London’s architectural landscape is rivalled by no other and is what makes the British capital the utterly unique city it is. The many bridges that extend over the mighty River Thames are an inherent part of London’s fascinating landscape and undoubtedly contribute into making it a world-recognisable setting.
Not only do London’s bridges play a leading role in crafting the capital’s recognisable landscape, but they also boast compelling histories.
Archaeologists have found stumps in the River Thames, which nowadays can only be seen two times per year, when the tide is extremely low. These bridge posts have been carbon dated to 1500 years BC. 1600 years later the Romans made a bridge linking the two sides of the river and it was these fine world-leading engineers who got the city of London off the ground as a major world trading port.
The original London Bridge of medieval times is probably the most talked about and historic of all of London’s bridges. Although today the most photographed bridge is undoubtedly Tower Bridge, which is used regularly as the image to promote London to the world.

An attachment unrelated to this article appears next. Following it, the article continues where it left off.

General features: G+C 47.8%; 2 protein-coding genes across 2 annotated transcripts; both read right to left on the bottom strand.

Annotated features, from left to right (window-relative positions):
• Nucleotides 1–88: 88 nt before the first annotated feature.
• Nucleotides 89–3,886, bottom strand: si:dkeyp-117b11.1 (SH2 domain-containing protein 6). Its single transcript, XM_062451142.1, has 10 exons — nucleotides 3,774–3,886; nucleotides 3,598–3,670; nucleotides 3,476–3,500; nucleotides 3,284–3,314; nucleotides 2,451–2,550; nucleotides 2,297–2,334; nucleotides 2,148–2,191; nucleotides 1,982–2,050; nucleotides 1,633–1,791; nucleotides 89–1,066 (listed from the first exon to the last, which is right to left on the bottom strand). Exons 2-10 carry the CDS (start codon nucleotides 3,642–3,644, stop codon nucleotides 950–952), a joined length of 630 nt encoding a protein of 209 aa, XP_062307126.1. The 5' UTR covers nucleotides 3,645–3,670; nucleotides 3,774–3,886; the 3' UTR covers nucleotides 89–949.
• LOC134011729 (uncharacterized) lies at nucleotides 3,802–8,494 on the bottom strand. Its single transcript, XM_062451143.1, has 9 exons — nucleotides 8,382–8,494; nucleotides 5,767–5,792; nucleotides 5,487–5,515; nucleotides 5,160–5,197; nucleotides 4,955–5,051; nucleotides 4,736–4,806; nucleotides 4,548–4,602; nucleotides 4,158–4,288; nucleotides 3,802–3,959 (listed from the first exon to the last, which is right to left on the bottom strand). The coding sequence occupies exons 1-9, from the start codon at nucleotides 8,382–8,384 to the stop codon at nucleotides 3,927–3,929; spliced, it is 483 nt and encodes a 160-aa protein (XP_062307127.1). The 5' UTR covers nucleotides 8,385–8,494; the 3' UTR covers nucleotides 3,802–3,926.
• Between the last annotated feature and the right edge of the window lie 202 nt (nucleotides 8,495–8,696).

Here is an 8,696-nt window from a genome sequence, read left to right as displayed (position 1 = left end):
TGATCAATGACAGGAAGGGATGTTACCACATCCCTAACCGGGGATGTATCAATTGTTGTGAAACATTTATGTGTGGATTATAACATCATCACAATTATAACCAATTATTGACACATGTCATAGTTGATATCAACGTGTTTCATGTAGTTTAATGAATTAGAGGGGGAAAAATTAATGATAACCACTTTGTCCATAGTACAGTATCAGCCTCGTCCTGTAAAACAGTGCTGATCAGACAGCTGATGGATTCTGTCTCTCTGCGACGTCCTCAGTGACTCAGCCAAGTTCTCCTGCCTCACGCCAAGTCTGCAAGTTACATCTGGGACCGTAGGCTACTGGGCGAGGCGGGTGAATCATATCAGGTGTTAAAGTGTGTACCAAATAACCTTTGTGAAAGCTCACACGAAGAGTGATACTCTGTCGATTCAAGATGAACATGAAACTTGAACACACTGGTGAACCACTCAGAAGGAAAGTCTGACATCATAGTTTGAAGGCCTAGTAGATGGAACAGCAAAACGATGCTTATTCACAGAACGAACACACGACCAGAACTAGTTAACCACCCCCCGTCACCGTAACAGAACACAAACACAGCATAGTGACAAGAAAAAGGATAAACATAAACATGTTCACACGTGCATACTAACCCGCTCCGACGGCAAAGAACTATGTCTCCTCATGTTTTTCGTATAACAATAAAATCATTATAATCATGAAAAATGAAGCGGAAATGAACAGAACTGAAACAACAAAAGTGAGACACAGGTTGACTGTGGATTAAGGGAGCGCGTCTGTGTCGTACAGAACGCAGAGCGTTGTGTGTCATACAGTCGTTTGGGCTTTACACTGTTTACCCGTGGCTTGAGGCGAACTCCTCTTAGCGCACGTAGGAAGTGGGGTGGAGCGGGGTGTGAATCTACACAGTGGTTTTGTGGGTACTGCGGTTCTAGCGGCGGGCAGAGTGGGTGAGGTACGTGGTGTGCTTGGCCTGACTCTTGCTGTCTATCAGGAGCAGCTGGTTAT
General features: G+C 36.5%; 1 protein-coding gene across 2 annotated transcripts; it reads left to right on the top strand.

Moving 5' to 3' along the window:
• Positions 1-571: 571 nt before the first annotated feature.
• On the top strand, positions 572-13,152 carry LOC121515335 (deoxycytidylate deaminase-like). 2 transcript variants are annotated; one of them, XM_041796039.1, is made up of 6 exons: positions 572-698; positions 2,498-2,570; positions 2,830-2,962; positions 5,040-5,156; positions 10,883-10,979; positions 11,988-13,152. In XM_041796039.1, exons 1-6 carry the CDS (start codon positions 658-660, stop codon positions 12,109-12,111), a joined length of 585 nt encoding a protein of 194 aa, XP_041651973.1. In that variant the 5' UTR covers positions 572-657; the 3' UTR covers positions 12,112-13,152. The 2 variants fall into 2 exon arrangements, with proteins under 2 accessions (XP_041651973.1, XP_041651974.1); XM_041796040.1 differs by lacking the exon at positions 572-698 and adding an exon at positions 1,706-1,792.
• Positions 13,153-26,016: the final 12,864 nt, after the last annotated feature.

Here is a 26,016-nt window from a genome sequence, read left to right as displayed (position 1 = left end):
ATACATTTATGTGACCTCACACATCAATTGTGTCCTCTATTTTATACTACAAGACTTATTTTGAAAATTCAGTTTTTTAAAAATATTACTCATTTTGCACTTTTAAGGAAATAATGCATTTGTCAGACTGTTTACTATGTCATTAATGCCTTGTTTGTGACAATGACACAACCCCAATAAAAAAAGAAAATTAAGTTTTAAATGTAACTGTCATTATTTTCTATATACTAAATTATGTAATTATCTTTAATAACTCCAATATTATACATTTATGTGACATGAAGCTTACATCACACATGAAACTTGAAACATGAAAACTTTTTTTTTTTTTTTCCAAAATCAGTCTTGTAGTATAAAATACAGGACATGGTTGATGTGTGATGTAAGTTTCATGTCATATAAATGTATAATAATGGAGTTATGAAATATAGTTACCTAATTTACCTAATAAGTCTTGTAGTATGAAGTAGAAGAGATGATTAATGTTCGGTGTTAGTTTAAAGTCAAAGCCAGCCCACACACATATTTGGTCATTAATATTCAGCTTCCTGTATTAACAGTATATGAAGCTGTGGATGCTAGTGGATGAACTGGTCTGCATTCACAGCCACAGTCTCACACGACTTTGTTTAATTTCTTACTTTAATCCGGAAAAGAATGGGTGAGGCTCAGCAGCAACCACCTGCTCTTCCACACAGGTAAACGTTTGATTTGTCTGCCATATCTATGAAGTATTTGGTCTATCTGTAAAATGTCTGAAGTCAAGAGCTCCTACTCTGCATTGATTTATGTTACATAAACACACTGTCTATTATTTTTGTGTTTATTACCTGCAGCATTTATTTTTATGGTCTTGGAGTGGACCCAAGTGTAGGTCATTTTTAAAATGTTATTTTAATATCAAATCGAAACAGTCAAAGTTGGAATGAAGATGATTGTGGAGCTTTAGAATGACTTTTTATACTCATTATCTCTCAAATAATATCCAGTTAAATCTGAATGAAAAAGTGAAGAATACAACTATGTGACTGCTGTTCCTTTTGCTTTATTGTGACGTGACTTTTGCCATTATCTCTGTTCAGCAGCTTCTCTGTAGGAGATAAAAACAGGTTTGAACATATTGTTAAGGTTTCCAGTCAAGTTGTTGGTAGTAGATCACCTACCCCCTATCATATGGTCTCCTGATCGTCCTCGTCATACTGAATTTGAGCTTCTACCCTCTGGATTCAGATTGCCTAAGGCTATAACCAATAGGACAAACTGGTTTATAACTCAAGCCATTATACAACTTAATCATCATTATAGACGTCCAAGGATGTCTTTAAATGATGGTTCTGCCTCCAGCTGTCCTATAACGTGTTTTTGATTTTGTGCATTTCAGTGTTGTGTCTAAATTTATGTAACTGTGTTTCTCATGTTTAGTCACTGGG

London Bridge must have been something else down through the ages. At the height of its powers it contained many shops and dwellings, some of which were three stories high. It became congested and forced the authorities to pass a “keep left” law to allow a steady controlled flow of persons and coaches. Interestingly, the law, passed in the 18th century, is the reason why Britons drive on the left hand side of the road to this day.
The Millennium Walkway Bridge is, as its name suggests, only for pedestrians. It is a lovely piece of art but wasn’t without its problems when it was built, as hundreds of people on it created a huge swaying and oscillating motion. The problem was soon fixed and is yet another wonderful addition to London’s bridge collection.
Next to Tower Bridge is probably the second most photogenic of the London bridges, is the Hammersmith Bridge.
Designed in the late 19th century to replace the weakened suspension bridge of 1825, Sir Joseph Bazalgette certainly came up with a wonderful Victorian engineering feat. As traffic has increased over the years so has the necessity to repair the bridge. In 2008 Hammersmith Bridge was declared a Grade II listed building so is unlikely to ever be demolished.
The modern London Bridge, whilst doing an important job, does not look at all like a piece of architecture that one would campaign to preserve. The former London Bridge was sold to America, shipped out and rebuilt brick by brick in the US.
There are some 24 bridges between Hammersmith and Tower Bridge. All of them are important and many are stunning pieces of architecture, which have opened up and defined the city to make it what it is today.